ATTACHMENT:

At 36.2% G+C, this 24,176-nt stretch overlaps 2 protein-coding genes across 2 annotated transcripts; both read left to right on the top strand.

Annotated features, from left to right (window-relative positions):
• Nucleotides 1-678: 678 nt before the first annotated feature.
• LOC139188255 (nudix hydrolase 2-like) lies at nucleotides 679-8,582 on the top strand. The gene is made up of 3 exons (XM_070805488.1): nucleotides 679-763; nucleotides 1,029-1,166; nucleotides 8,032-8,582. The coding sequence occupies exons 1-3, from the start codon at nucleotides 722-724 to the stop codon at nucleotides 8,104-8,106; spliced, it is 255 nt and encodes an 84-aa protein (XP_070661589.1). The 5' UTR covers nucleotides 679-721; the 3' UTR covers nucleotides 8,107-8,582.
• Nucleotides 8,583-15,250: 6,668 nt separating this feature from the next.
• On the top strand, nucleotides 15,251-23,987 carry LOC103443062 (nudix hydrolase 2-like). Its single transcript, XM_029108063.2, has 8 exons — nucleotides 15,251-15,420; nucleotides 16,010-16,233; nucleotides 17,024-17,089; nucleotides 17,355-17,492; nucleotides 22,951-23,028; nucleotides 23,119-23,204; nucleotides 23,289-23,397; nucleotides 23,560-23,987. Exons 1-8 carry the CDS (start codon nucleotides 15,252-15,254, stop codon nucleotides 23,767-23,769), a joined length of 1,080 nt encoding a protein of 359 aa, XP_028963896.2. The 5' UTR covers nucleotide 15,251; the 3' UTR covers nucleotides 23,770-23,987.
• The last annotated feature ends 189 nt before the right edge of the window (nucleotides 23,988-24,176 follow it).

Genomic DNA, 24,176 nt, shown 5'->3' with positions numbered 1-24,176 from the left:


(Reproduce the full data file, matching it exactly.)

At 36.2% G+C, this 24,176-nt stretch overlaps 2 protein-coding genes across 2 annotated transcripts; both read left to right on the top strand.

Annotated features, from left to right (window-relative positions):
• Nucleotides 1-678: 678 nt before the first annotated feature.
• LOC139188255 (nudix hydrolase 2-like) lies at nucleotides 679-8,582 on the top strand. The gene is made up of 3 exons (XM_070805488.1): nucleotides 679-763; nucleotides 1,029-1,166; nucleotides 8,032-8,582. The coding sequence occupies exons 1-3, from the start codon at nucleotides 722-724 to the stop codon at nucleotides 8,104-8,106; spliced, it is 255 nt and encodes an 84-aa protein (XP_070661589.1). The 5' UTR covers nucleotides 679-721; the 3' UTR covers nucleotides 8,107-8,582.
• Nucleotides 8,583-15,250: 6,668 nt separating this feature from the next.
• On the top strand, nucleotides 15,251-23,987 carry LOC103443062 (nudix hydrolase 2-like). Its single transcript, XM_029108063.2, has 8 exons — nucleotides 15,251-15,420; nucleotides 16,010-16,233; nucleotides 17,024-17,089; nucleotides 17,355-17,492; nucleotides 22,951-23,028; nucleotides 23,119-23,204; nucleotides 23,289-23,397; nucleotides 23,560-23,987. Exons 1-8 carry the CDS (start codon nucleotides 15,252-15,254, stop codon nucleotides 23,767-23,769), a joined length of 1,080 nt encoding a protein of 359 aa, XP_028963896.2. The 5' UTR covers nucleotide 15,251; the 3' UTR covers nucleotides 23,770-23,987.
• The last annotated feature ends 189 nt before the right edge of the window (nucleotides 23,988-24,176 follow it).

Genomic DNA, 24,176 nt, shown 5'->3' with positions numbered 1-24,176 from the left: